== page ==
"Unwound" was released and began getting radio play. It entered the charts on May 16, 1981, two days before George's 29th birthday, while he was still working his day job as a ranch foreman in San Marcos. "Here I was driving around the ranch, and I'd hear it on the radio as it went up the chart," he says. "I was shocked!"
"Unwound" wound its way to No. 6, and George got the go-ahead to make a full-fledged album. Now his appetite for success had been whetted. One day he walked into the MCA offices and looked at the gold albums hanging on the wall. "You think I'll ever get one of those?" he asked Erv. "I don't know," replied Erv. "We'll have to see."
Untill an unproven newcomer, George didn't have much control over his debut album, Strait Country, and unsuccessfully resisted the pop touches producer Blake Mevis added. "The songs that we chose for that first album, I didn't have just a hell of a lot to say about," he says. "I did think that the majority of the songs we cut on there were good songs, but there are some songs that, if I were to go back right now, I'd try to say, 'No, we're not gonna do that.' "
George may not have liked some of the material, but it worked. He was establishing a foothold on the charts "If You're Thinking You Want A Stranger (There's One Coming Home)" got all the way to No. 3, and "Fool Hearted Memory" finally brought him to the top. For "You Look So Good In Love" soon to be his third No. 1 George agreed to make his first video. "It was embarrassing, corny, syrupy, gag me," he says.
George's dislike of the clip set the tone for his entire career, which has only included only a handful of videos in two decades. "I've never cut one that I really liked," he confirms. "I've probably done it a little halfheartedly, because I never really wanted to do it. That's probably why they came off the way they did you know, you get pretty much what you put into it."
His dislike of this new promotional tool wasn't the only way George was straining at the Nashville leash. His patience was growing thin with the pop sheen being added to his records, when his heart was with the hard-core country and Western swing he was still cranking out with the Ace In The Hole guys on the road night after night.
Finally, when his planned fourth album was almost finished, tensions came to a head. "I've got 10 tracks and I'm never going to put my voice on them," he declared to the new head of MCA, Jimmy Bowen. Until then, George had been too intimidated in the studio to stick up for the way he wanted to do things but now, with several No. 1 hits and an ACM Male Vocalist of the Year award under his belt, the balance of power had changed.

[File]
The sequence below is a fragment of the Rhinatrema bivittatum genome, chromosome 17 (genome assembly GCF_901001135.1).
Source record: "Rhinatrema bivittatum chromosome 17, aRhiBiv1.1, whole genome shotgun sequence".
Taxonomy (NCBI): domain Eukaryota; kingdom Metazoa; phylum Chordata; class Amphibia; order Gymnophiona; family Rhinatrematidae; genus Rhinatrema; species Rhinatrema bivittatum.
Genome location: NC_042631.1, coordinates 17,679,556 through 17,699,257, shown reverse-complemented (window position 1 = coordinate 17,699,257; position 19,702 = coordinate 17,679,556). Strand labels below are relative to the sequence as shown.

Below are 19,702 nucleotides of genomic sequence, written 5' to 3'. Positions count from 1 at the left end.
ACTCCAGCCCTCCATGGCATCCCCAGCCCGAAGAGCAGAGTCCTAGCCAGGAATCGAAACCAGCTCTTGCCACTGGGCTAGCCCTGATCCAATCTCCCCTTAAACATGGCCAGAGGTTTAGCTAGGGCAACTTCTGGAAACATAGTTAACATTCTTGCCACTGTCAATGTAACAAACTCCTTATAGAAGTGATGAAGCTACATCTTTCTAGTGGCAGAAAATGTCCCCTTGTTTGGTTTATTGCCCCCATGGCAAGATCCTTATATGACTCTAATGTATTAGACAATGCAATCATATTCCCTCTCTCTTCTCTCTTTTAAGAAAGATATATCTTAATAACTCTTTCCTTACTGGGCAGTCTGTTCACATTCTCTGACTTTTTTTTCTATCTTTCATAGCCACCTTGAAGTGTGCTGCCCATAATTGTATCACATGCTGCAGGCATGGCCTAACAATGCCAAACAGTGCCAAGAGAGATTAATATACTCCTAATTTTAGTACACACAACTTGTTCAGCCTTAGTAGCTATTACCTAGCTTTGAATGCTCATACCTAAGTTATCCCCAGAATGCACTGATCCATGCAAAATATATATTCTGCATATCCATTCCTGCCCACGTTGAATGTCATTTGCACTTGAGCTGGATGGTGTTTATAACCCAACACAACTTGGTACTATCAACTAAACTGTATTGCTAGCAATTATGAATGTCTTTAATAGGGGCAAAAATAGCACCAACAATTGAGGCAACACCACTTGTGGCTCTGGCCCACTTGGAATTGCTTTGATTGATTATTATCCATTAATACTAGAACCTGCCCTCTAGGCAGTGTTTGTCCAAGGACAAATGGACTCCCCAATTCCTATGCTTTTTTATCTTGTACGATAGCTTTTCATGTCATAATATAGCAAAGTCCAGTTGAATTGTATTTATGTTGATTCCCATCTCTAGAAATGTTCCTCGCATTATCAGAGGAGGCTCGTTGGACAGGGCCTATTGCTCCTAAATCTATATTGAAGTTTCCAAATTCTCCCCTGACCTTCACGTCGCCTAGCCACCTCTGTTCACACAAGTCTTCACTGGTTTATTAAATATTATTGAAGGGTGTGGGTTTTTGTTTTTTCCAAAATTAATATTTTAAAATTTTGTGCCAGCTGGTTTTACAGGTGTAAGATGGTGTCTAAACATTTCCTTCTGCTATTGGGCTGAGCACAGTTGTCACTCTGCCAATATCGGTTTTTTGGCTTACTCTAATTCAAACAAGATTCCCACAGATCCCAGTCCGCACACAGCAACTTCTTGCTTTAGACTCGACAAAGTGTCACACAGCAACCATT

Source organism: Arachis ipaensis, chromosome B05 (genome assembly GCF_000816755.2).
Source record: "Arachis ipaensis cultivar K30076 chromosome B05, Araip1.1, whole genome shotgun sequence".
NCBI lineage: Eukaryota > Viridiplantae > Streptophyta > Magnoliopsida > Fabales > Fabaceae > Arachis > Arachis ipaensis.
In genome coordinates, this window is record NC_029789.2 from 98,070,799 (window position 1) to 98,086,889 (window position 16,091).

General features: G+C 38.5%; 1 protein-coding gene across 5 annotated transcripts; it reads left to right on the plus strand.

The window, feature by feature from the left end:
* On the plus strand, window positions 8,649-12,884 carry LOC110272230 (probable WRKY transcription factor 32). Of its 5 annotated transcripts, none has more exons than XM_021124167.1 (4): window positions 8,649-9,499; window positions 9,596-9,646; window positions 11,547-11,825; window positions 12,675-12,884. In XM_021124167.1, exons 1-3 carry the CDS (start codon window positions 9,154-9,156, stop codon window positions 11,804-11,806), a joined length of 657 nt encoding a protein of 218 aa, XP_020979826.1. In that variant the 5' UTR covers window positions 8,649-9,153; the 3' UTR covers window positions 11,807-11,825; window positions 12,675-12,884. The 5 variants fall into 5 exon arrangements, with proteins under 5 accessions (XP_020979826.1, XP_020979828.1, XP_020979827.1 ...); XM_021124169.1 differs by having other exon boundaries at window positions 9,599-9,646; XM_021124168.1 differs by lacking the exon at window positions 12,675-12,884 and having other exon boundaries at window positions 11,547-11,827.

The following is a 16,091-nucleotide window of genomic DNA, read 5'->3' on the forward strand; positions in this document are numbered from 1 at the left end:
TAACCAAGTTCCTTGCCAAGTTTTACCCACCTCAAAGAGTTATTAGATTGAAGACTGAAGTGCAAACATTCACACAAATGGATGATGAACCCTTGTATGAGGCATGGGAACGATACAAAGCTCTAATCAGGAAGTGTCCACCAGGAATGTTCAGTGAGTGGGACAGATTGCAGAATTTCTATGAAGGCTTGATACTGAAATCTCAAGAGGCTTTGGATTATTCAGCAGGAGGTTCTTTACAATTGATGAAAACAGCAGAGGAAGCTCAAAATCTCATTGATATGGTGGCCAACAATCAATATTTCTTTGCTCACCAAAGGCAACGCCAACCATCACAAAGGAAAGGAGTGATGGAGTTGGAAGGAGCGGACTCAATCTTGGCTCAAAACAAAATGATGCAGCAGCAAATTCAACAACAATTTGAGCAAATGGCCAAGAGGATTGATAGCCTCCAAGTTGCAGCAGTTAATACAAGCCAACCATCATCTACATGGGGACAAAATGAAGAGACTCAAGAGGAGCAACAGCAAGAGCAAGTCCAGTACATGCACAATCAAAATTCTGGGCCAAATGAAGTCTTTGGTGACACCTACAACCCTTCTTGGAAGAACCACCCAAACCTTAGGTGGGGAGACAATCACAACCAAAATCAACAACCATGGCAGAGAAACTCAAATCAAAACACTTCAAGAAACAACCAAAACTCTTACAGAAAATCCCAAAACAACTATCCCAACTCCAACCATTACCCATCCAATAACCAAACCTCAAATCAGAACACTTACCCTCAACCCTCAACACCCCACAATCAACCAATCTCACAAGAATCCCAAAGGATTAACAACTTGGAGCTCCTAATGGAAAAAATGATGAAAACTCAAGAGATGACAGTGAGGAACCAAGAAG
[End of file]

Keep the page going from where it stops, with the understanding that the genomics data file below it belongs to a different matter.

Picking up the 1989 CMA Entertainer of the Year award To his relief, George's new boss agreed with him and never again would George Strait put his name on an album that didn't meet his standards. And moving to a more traditional-country sound didn't even mean a speed bump for George's chart numbers. On the contrary, he was spinning out smashes left and right: "The Fireman," "Does Fort Worth Ever Cross Your Mind," "The Chair" even one of the ill-fated songs from his first Nashville recording experience in 1977, "Nobody In His Right Mind Would've Left Her," was re-recorded and sent on its way to No. 1 in May 1986.
On June 25, 1986, his 13-year-old daughter, Jenifer, was killed in a car crash south of San Marcos. George relied on family, friends and religion to get him through the horror of losing his firstborn child. He also buried his grief in work he was back on the road only three weeks later.
"I got even more private after I lost my daughter," he says. "That's when I really shut things down. I didn't feel like talking to anybody that wasn't really close to me." After the tragedy, getting publicity by chatting up the press meant little to him. "I had the attitude that nothing worse could probably happen," he says, "and so this is the way I'm going to do things."
It could have been a disastrous career decision but in George's case, the opposite became true. The less his fans knew about what was on his mind, the less they heard him speak, the more they longed to get close to him. His next album, Ocean Front Property, became the first ever to debut at No. 1 on the country albums chart.